The creek was surrounded with green vegetation and moss covered rocks. It is like a little fairy tale world! I've always been attracted to the waterfalls with its lush green landscapes for my photographic subjects.

Tuesday, July 19, 2016

Sunset Reflections - Kenai Mountains at Cook Inlet, Alaska

 It was beautiful spring evening in Alaska as I was headed south toward the Kenai Peninsula along Cook Inlet. It was almost 11 o'clock, the tide was low and the mud bottom of the ocean was exposed. The sun slowly settled down seemingly into the ocean.

The rose-colored light glows on the snow capped Kenai Mountains above the ocean. I quickly selected the site and set up the camera gear to capture this special moment. The sky against the snowy mountains were a beautiful lavender color.

The setting sun painted the other side of the sky in bright orange!

The magical twilight sky lasted about a half hour after sunset. Slowly, the tide came in, and darkness descended upon the inlet. It was already past midnight when I packed up the gear and left.

Sunday, June 12, 2016

Camera Test at Reflections Lake, Alaska

I had been pretty happy with my camera for the past 7 years and didn't upgrade when the 5D Mark III came out. However, 5DsR is a major spec change. With 50.6 Megapixels, 30 x 40 inch pictures with crispy sharp detailed prints can be produced!! After waiting for a several months, I finally purchased the Canon 5DsR in early May.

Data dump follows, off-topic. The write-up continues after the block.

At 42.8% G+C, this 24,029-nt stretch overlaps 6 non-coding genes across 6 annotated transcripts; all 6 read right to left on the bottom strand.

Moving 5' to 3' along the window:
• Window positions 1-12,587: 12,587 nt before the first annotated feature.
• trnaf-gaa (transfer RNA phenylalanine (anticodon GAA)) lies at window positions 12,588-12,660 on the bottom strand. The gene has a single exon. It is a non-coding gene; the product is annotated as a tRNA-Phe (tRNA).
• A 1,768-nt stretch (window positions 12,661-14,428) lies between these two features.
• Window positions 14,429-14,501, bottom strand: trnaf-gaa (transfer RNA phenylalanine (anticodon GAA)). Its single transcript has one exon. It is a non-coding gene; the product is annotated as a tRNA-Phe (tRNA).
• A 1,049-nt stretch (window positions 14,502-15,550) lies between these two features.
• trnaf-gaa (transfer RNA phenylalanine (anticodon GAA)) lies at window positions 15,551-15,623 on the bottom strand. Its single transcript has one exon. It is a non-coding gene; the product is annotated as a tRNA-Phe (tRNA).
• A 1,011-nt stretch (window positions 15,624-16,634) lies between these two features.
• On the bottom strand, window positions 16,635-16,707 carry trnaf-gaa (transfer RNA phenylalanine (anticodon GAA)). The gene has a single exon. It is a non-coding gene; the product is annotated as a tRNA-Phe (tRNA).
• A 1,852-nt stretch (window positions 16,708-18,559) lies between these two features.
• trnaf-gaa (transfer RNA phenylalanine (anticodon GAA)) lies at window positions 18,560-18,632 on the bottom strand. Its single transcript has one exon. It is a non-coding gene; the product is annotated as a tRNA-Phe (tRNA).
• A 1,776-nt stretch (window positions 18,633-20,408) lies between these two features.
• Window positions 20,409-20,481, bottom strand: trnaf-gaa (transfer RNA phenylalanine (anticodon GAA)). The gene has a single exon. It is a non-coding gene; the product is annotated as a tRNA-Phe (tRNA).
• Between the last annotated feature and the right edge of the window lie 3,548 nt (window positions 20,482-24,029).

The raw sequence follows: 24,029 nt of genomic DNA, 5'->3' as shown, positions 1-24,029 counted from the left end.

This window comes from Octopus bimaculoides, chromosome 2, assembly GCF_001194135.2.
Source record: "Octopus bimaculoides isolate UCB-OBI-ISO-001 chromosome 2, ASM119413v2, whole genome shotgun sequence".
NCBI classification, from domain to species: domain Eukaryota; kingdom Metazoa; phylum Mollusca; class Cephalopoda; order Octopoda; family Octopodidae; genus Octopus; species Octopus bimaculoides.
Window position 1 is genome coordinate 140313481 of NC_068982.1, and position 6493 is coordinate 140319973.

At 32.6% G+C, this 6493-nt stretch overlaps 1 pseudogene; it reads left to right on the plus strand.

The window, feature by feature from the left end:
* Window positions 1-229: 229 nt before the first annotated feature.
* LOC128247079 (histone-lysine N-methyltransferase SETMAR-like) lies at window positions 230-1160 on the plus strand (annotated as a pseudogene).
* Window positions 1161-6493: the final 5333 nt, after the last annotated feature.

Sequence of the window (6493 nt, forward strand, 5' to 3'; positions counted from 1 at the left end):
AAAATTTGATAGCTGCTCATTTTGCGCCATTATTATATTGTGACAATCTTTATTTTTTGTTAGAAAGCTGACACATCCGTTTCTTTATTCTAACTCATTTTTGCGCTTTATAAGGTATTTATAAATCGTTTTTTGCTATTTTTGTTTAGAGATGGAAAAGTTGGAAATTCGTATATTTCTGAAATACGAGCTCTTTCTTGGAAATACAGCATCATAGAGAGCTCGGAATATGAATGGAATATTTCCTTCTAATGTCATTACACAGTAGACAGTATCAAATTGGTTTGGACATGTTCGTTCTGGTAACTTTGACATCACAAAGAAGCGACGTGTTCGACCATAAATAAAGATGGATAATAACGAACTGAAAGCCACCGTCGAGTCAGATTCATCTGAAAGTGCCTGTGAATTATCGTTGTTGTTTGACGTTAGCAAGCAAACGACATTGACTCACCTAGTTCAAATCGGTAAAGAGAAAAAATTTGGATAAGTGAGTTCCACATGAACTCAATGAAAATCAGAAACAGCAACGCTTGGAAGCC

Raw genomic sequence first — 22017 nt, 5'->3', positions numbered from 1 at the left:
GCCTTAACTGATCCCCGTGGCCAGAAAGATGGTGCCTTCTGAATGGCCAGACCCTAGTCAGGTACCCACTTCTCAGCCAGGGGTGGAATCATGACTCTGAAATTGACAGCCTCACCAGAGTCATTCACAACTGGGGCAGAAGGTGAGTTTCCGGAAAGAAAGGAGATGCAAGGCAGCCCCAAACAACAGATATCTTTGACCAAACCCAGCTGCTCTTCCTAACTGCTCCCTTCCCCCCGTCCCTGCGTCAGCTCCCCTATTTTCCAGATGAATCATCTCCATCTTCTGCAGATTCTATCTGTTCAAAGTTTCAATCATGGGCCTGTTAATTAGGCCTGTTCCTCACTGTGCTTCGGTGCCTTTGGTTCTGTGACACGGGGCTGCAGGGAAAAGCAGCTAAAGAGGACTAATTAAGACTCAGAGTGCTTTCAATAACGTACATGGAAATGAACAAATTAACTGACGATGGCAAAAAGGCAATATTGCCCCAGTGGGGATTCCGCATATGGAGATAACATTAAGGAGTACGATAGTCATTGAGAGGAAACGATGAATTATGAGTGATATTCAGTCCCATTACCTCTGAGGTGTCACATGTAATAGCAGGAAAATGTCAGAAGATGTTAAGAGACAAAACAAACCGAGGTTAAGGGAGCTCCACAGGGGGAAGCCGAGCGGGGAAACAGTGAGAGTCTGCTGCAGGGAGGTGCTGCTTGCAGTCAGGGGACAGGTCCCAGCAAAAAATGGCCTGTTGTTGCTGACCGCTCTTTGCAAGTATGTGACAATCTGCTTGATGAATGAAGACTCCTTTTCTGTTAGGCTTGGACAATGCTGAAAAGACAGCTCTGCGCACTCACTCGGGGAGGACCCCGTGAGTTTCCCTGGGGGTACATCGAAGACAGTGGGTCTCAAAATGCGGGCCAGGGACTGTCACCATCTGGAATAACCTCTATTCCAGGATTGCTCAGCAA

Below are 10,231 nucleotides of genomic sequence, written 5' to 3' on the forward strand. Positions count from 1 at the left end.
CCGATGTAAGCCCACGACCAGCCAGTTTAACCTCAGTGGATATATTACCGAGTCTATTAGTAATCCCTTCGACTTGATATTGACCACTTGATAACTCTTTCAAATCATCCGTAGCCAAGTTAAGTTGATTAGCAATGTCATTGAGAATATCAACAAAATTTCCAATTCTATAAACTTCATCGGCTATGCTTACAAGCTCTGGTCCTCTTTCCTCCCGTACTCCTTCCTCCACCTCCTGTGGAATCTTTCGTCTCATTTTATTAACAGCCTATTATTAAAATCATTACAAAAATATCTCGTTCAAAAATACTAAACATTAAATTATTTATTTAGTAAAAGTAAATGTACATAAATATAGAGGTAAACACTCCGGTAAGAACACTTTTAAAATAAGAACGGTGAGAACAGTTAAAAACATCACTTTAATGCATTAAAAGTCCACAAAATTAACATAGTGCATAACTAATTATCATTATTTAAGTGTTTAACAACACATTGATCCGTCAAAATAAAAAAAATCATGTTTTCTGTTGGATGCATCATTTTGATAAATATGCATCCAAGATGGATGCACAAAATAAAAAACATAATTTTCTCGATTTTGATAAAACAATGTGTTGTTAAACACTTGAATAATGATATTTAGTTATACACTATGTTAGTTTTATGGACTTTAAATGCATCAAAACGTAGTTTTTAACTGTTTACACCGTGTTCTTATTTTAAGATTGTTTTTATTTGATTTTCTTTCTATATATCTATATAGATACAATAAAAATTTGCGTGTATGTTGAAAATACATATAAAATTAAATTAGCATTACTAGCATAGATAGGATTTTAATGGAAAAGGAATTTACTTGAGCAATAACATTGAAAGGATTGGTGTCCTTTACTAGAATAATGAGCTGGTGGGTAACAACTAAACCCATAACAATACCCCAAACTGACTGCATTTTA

I headed to Reflections Lake, north of Anchorage for test shooting. It was a beautiful evening, clear skies with a few clouds, and no wind. I selected the perfect location along the lake shore. The spring was here already with fresh leaves growing on the trees. As its name states, the perfect reflections of Chugach Mountains - Pioneer Peak and Twin Peaks were on the surface of the lake! As I was setting up, I realized that I left the filters at home... oh, well...

The low angled sun painted the mountains with warm orange lights. There was some snow on the higher elevations... Lake is still like a mirror for a long time. Since I forgot to pack the filters, the sky was darkened with post processing... The image came out better than I expected.

As sun set on the horizon, the purple colors enveloped the entire area. This image is HDR, 3 different exposed images combined into one.

Over all, I'm more than happy with the 5DsR.

Sunday, May 8, 2016

Spring Greens - Turnagain Arm of Cook Inlet, Alaska

 Spring is here in Southcentral Alaska! Since the past winter was mild and short (for Alaskan standards), fresh greens already started sprouting in April, over a month earlier than past years.